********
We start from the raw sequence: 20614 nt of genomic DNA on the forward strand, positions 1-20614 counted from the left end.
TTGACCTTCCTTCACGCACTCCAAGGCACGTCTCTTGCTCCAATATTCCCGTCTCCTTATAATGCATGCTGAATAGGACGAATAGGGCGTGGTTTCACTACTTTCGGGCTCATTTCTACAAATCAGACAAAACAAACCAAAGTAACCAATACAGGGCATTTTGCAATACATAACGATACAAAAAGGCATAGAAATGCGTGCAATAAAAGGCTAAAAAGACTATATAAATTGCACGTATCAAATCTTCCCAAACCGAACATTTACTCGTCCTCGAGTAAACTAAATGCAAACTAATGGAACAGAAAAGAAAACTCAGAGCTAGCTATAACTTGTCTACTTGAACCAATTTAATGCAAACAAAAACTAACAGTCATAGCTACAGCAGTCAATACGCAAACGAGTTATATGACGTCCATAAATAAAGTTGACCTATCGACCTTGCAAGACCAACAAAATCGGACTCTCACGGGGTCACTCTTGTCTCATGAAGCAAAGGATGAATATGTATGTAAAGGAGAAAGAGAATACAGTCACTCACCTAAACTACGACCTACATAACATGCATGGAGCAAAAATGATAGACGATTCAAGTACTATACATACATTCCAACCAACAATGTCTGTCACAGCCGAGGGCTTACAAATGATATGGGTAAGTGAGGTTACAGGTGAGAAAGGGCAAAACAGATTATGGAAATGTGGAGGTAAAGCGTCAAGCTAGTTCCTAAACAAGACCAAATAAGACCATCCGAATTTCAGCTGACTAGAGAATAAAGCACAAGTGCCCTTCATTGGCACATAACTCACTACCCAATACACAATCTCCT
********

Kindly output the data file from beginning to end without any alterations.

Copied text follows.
We start from the raw sequence: 20614 nt of genomic DNA on the forward strand, positions 1-20614 counted from the left end.
TTGACCTTCCTTCACGCACTCCAAGGCACGTCTCTTGCTCCAATATTCCCGTCTCCTTATAATGCATGCTGAATAGGACGAATAGGGCGTGGTTTCACTACTTTCGGGCTCATTTCTACAAATCAGACAAAACAAACCAAAGTAACCAATACAGGGCATTTTGCAATACATAACGATACAAAAAGGCATAGAAATGCGTGCAATAAAAGGCTAAAAAGACTATATAAATTGCACGTATCAAATCTTCCCAAACCGAACATTTACTCGTCCTCGAGTAAACTAAATGCAAACTAATGGAACAGAAAAGAAAACTCAGAGCTAGCTATAACTTGTCTACTTGAACCAATTTAATGCAAACAAAAACTAACAGTCATAGCTACAGCAGTCAATACGCAAACGAGTTATATGACGTCCATAAATAAAGTTGACCTATCGACCTTGCAAGACCAACAAAATCGGACTCTCACGGGGTCACTCTTGTCTCATGAAGCAAAGGATGAATATGTATGTAAAGGAGAAAGAGAATACAGTCACTCACCTAAACTACGACCTACATAACATGCATGGAGCAAAAATGATAGACGATTCAAGTACTATACATACATTCCAACCAACAATGTCTGTCACAGCCGAGGGCTTACAAATGATATGGGTAAGTGAGGTTACAGGTGAGAAAGGGCAAAACAGATTATGGAAATGTGGAGGTAAAGCGTCAAGCTAGTTCCTAAACAAGACCAAATAAGACCATCCGAATTTCAGCTGACTAGAGAATAAAGCACAAGTGCCCTTCATTGGCACATAACTCACTACCCAATACACAATCTCCT